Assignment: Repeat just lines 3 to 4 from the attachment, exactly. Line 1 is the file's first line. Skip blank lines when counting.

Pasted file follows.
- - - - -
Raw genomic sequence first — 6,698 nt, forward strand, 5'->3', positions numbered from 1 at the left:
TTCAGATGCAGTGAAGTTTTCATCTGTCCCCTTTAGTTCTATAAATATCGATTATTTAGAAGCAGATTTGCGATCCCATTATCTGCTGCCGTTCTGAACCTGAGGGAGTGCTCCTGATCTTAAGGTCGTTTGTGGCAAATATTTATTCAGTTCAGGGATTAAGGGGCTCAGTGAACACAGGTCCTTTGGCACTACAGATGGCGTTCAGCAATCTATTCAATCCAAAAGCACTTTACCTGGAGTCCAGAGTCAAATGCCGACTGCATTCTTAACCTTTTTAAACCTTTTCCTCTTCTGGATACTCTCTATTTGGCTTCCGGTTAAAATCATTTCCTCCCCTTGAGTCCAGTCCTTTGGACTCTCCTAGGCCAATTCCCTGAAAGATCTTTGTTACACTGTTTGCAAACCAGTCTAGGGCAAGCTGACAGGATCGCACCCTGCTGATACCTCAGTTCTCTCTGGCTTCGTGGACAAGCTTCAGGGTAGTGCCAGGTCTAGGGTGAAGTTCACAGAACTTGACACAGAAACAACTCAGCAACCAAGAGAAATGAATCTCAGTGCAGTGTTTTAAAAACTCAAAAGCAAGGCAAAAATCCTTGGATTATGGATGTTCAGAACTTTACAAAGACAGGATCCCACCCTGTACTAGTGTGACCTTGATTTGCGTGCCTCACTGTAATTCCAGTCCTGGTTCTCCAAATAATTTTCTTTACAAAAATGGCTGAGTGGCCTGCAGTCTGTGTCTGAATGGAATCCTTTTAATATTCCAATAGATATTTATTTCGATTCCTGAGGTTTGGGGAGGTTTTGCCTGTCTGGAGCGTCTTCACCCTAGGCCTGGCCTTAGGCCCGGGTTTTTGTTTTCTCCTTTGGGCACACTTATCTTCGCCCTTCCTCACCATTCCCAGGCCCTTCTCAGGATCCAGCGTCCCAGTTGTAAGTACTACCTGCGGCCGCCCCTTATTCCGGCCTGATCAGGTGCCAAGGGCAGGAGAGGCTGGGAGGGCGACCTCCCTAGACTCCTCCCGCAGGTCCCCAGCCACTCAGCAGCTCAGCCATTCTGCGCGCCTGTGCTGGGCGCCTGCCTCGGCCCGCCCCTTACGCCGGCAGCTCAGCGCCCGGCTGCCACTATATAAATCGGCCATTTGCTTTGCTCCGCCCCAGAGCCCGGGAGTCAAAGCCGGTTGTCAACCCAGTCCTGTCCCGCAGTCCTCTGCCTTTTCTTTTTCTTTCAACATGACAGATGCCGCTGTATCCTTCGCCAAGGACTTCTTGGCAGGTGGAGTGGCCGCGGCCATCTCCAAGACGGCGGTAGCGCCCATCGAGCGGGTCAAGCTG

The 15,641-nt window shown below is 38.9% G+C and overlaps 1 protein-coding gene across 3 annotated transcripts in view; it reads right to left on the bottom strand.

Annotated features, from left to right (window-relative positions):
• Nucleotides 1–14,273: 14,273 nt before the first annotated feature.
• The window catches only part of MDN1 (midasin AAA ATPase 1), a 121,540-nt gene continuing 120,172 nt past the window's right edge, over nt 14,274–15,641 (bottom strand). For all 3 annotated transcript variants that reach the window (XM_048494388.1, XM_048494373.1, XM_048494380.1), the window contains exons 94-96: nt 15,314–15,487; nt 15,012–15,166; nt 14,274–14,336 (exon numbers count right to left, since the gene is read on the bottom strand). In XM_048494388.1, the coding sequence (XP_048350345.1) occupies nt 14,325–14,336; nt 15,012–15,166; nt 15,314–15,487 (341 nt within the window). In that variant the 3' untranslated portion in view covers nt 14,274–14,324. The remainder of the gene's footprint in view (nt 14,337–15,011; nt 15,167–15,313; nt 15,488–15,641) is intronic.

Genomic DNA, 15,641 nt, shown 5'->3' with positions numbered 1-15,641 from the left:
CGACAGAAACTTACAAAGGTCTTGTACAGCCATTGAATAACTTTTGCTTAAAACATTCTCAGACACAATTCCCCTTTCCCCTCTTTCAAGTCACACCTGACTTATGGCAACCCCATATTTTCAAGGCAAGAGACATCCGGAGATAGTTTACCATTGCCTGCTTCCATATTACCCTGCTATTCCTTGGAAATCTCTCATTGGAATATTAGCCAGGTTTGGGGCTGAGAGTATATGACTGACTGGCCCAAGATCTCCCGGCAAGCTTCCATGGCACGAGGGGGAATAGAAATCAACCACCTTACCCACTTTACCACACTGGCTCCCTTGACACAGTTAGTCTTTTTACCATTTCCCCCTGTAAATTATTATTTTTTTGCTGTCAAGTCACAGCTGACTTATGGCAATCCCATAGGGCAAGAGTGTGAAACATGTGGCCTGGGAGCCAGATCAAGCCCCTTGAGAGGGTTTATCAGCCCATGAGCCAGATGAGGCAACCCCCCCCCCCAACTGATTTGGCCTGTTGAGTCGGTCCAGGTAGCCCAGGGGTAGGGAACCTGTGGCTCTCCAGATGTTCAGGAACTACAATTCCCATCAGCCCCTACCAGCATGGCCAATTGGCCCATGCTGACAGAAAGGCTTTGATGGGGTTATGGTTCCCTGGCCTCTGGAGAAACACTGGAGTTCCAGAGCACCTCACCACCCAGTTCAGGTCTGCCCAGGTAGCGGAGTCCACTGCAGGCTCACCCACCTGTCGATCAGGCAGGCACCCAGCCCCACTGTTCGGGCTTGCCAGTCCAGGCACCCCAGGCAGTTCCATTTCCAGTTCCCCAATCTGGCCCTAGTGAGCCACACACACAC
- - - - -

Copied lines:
The 15,641-nt window shown below is 38.9% G+C and overlaps 1 protein-coding gene across 3 annotated transcripts in view; it reads right to left on the bottom strand.

Annotated features, from left to right (window-relative positions):